Wednesday , August 29, 2012 - 7:53 PM
LAYTON — The brother of a man shot by police said fear may have played a role in why the man attacked an officer.
“He’s a calm guy,” Lance Linton said. ‘He’s had a rough time. He’s been in prison, but he’s never really hurt anyone before.”
Linton, along with his mother and father watched police conduct their investigation from a neighbor’s driveway Wednesday morning.
A Utah Highway Patrol helicopter flew over the scene at one point during the investigation.
Yellow police crime tape cordoned off two homes on Miller Avenue where a Layton police officer shot a 30-year-old man while responding to a domestic violence situation.
Layton Police Lt. Garret Atkin said the man is Joshua Robert Isakson. He is in the intensive care unit at a local hospital.
Linton, 21, who does not live in the home, said he got a call from his mom at 5:20 a.m. Wednesday.
“I could tell she was upset and she was saying something, but I said something stupid,” Linton said. “I said it’s not like someone’s dying and she said, ‘That’s not funny, Lance. Your brother was shot by a cop.”
Linton, who also lives in Layton, then left his home to be with his parents.
Police were called at 11 p.m. Tuesday to the home at 565 E. Miller Ave. after an individual called 911 to report a woman was being assaulted by her boyfriend, Atkin said.
“The same caller also reported they felt the suspect was going to kill the victim,” Atkin said during a news conference at 2 a.m. Wednesday a block from the crime scene.
When police arrived they were informed the suspect had dragged the victim across the street to a residence at 566 E. Miller Ave.
Information was not available whether the suspect or victim lived at 565 or 566 E. Miller Ave., said Atkin.
A Layton police officer was in the home at 566 E. Miller Ave. investigating the domestic violence incident when he was attacked by the suspect. “The officer ended up firing several rounds striking the suspect in the chest,” Atkin said. “At that point several officers came to (his) aid and secured the suspect.”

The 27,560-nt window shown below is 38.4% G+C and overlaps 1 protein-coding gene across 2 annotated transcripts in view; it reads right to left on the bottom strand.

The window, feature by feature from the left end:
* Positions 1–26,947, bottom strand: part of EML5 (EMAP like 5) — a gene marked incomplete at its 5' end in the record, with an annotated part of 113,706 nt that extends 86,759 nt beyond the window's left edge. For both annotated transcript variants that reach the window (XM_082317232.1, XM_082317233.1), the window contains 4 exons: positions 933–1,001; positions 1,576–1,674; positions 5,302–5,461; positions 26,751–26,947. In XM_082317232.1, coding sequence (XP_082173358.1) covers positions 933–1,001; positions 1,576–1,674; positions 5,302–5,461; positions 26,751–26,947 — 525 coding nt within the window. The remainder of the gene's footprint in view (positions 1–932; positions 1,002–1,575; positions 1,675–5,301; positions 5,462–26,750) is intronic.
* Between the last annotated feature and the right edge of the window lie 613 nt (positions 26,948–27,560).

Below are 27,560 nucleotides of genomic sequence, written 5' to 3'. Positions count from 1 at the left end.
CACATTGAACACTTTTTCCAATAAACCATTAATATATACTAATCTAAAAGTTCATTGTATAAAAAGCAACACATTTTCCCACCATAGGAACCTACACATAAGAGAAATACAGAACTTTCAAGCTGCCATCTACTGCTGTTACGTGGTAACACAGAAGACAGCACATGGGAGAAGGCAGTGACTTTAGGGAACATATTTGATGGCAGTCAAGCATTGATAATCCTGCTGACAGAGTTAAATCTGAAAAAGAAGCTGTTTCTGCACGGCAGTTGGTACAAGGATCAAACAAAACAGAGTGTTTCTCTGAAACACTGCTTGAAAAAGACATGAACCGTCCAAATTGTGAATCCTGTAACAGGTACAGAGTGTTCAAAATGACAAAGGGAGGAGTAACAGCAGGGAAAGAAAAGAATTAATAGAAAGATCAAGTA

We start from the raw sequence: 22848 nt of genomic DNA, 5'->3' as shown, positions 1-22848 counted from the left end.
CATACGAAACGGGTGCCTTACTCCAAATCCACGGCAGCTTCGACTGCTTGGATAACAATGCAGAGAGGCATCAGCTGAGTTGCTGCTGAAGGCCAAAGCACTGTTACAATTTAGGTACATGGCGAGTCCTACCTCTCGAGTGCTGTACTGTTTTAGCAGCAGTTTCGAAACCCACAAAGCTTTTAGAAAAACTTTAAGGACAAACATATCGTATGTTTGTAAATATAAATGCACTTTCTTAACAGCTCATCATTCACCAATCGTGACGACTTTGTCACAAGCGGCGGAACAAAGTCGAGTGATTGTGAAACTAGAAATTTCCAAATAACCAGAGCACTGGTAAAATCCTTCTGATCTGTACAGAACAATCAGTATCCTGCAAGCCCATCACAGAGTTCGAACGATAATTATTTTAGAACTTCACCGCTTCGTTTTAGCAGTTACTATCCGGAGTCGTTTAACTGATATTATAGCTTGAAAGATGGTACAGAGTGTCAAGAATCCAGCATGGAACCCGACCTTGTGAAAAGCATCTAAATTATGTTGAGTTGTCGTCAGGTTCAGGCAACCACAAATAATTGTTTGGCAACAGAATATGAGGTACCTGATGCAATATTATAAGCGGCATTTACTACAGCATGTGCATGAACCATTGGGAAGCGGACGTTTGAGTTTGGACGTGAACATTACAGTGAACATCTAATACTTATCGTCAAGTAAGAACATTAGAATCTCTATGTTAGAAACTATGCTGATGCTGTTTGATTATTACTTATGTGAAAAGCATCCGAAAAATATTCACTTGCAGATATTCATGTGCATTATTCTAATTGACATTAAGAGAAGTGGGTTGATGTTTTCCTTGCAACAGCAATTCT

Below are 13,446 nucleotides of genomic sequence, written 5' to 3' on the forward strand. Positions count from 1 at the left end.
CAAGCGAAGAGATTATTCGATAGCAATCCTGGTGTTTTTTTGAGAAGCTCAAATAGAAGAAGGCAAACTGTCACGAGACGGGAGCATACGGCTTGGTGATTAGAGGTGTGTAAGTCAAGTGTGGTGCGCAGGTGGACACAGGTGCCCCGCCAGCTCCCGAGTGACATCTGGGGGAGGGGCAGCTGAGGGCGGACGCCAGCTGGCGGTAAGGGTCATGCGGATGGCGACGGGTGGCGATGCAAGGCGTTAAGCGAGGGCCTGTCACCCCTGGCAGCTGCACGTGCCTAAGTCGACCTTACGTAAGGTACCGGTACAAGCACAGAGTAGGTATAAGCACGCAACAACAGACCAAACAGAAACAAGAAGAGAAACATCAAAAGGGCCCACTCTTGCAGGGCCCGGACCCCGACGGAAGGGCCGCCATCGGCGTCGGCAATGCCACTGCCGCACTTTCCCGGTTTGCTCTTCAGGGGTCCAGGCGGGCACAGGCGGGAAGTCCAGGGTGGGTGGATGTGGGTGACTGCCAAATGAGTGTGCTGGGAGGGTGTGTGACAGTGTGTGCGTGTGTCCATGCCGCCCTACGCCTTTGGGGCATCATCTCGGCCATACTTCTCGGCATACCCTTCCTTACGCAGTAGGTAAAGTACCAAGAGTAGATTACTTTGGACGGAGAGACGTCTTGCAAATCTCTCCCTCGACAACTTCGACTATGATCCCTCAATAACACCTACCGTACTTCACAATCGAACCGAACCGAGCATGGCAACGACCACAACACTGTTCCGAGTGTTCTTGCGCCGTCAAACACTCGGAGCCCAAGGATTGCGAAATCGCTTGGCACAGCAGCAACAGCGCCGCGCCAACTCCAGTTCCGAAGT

Linton said from what he understands, his brother told his mom and others not to call the police, but when Isakson heard police were on the way, “that’s when he lost control. He doesn’t like cops.”
Linton said he does not understand why the police officer used a gun instead of a Taser.
“Two shots of a Taser would’ve taken (Isakson) down,” Linton said.
His father Neil Linton said he was asleep and woke up when he heard his wife screaming and then three gunshots.
“Joshua wasn’t drinking,” said Neil Linton. “The cop was justified in the shooting. Joshua was beating down that cop pretty good. He had face and head injuries.”
Neil Linton said Wednesday his stepson was still in critical condition and was at Ogden Regional Medical Center undergoing treatment.
Lance Linton said if his brother had been drinking the situation could have been a lot worse.
The officer was also taken to a hospital with head and facial injuries and was released after treatment, Atkin said.
The officer is now on administrative leave, which is standard policy following a shooting.
The woman, who has not been identified, was also transported to a hospital and has been released.
Charges are pending against Isakson.
Atkin said at the news conference he had not been informed if the suspect had a weapon when he was shot.
A special protocol was activated, which involves a mutual aid agreement between Davis County law enforcement agencies to investigate shootings involving police.
The shooting prompted several residents to watch activity by Layton and Syracuse police from their front yards.
Ray Anderson gathered in front of his home with several neighbors to watch investigators collect evidence.
I heard shots and I heard sirens,” he said early Wednesday morning.
According to the state court website, a Joshua Robert Isakson with a birth date of Jan. 5, 1982, has four third-degree felony convictions in 2nd District Court — damage to the jails, burglary, theft and acquisition of a financial card — with the latest conviction in 2009. In 2009 he was sentenced to serve four concurrent sentences of zero to five years in Utah State Prison.
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